• EHS’

    EHS’ "Everyday Hand Sanitizer," produced using an FDA-approved method, is packaged in 4-ounce individual spray bottles.

    Photo: MIT EHS

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  • Alec Casavant, assistant officer in the Environmental Management Program within EHS, adds ingredients while making a batch of hand sanitizer.

    Alec Casavant, assistant officer in the Environmental Management Program within EHS, adds ingredients while making a batch of hand sanitizer.

    Photo: MIT EHS

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  • Robert Edwards, associate director in EHS, hands off a donation of EHS

    Robert Edwards, associate director in EHS, hands off a donation of EHS "Everyday Hand Sanitizer" to MIT Police Sergeant David O’Conner.

    Photo: MIT EHS

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Making hand sanitizer for front-line campus workers

EHS’ "Everyday Hand Sanitizer," produced using an FDA-approved method, is packaged in 4-ounce individual spray bottles.

MIT Environment, Health and Safety Office responds to national shortage by producing, testing, and distributing its own product for the MIT community. Watch Video


When MIT's Environment, Health and Safety Office (EHS) obtained a publication from the World Health Organization (WHO) describing the recommended formula for creating hand sanitizer, it decided to take action. Like campuses and institutions around the country, MIT has experienced a severe shortage of hand sanitizer, putting front-line workers at especially high risk for Covid-19.

MIT EHS is accustomed to identifying problems and exercising leadership and initiative to find creative solutions, and the hand sanitizer shortage has been no exception. “We thought, let’s run a pilot, and see if we can come up with something that is useful for the MIT community,” says Tolga Durak, managing director of EHS programs. To spearhead the project, Durak turned to Bob Edwards, an associate director in EHS, and his team.

After experimenting with several different formulations for hand sanitizer, they settled on the formula suggested by the WHO and the U.S. Food and Drug Administration (FDA), even though the consistency is different from some of the commercial formulations that result in the more typical gel form.
 
Because MIT EHS has the laboratory capabilities and technical expertise to undertake a project like this one, Edwards and the laboratory staff quickly began mixing and testing, following the WHO guidelines. The process was far from simple. The first few experimental batches came out too watery and sticky, but the team continued refining the formula and testing with EHS staff for viscosity and efficacy. They soon arrived at the right mixture and began scaling up production.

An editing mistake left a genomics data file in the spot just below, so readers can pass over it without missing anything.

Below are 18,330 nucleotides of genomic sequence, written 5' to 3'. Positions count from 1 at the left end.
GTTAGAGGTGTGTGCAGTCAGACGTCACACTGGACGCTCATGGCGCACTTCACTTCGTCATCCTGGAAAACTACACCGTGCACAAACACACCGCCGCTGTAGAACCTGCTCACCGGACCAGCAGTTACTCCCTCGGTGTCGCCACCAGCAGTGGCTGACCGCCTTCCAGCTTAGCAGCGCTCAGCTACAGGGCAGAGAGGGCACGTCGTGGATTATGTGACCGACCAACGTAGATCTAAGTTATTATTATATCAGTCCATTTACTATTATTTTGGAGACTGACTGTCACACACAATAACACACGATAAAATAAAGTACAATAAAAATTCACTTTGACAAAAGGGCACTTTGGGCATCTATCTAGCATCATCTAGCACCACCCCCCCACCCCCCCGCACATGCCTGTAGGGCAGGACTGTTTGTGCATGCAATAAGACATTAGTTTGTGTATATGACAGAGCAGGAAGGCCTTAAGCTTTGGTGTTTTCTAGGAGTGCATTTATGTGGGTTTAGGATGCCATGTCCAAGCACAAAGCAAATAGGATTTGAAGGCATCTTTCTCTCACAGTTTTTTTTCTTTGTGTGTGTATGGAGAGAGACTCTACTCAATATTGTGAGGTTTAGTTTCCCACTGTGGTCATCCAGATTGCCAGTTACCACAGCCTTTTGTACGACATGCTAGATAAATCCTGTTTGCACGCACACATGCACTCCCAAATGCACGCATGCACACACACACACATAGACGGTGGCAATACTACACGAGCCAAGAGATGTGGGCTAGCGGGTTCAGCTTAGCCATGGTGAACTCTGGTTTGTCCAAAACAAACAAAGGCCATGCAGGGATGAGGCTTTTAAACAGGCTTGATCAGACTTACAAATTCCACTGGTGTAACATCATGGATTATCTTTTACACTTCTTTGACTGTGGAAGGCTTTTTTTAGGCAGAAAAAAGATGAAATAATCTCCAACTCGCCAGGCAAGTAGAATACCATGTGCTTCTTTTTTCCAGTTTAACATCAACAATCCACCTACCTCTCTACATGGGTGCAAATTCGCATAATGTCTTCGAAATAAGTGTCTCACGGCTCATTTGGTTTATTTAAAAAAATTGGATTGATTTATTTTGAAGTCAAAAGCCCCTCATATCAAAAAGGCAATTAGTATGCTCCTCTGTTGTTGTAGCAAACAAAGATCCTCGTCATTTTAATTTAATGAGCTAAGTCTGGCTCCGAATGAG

Once the formula was perfected, the EHS communications and IT team sprang into action with an attractive label design, and sourced precisely the right kind of smudge-proof color label materials to package the hand sanitizer. The communications and IT teams also aptly named the product “Everyday Hand Sanitizer” (EHS) to share an acronym with the department that created it.

With the target concentration of 80 percent ethanol as the active ingredient, along with glycerol, hydrogen peroxide, and deionized water, each batch is tested for alcohol content before distribution. The alcohol content level exceeds the U.S. Centers for Disease Control and Prevention recommended minimum amount of 60 percent to deactivate Covid-19 and other viruses. However, it's important to remember that hand sanitizer is not a substitute for hand washing, and should only be used when soap and water are not available.

The EHS team found that the most effective distribution method was individual 4-ounce spray bottles, which have so far been distributed to MIT Police, MIT Custodial Services, and MIT’s student-run Emergency Medical Services team.

“While this is not a commercial product and we are not selling it, what we’ve been able to produce, thanks to EHS’ technical capabilities and expertise, is fully viable, FDA-registered and listed product comparable to the most effective sanitizer products on the market,” says Durak. “I’m proud of the EHS team for rising quickly to the challenge of campus need.”

For MIT EMS, hand sanitizer is a key tool in regular operations. “Hand sanitizer is an indispensable component of keeping EMTs — and therefore our patients — safe,” says Lawrence Wong, MIT aeronautics and astronautics graduate student and volunteer EMT. “In just doffing alone, we perform hand hygiene after each PPE item is removed, and we go through a tremendous volume of hand sanitizer. The hand sanitizer produced by EHS has assured our operational readiness amidst supply challenges. Their choice of packaging also makes it very portable and accessible for EMTs.”

Sergeant David J. O’Connor of the MIT Police department says the individual bottles of hand sanitizer “could not have come at a better time,” as he and his fellow officers work to keep the campus safe. “This generous donation from EHS allows every officer to have their own personal bottle of hand sanitizer to carry with them throughout their shift,” says O’Connor. “The MIT Police department owes a great debt of gratitude to the EHS Office for their efforts to keep the members of our department and our community safe.”

The EHS Office consists of subject matter experts across a wide range of disciplines. This diversity of skills and perspectives means that EHS has the agility and expertise to respond quickly to a wide variety of campus safety challenges. In the case of the “Everyday Hand Sanitizer,” EHS mobilized to fill a key campus need with ingenuity and alacrity.


Topics: Police, Covid-19, Facilities, Pandemic, Community, Health care, Campus services, Manufacturing, Staff

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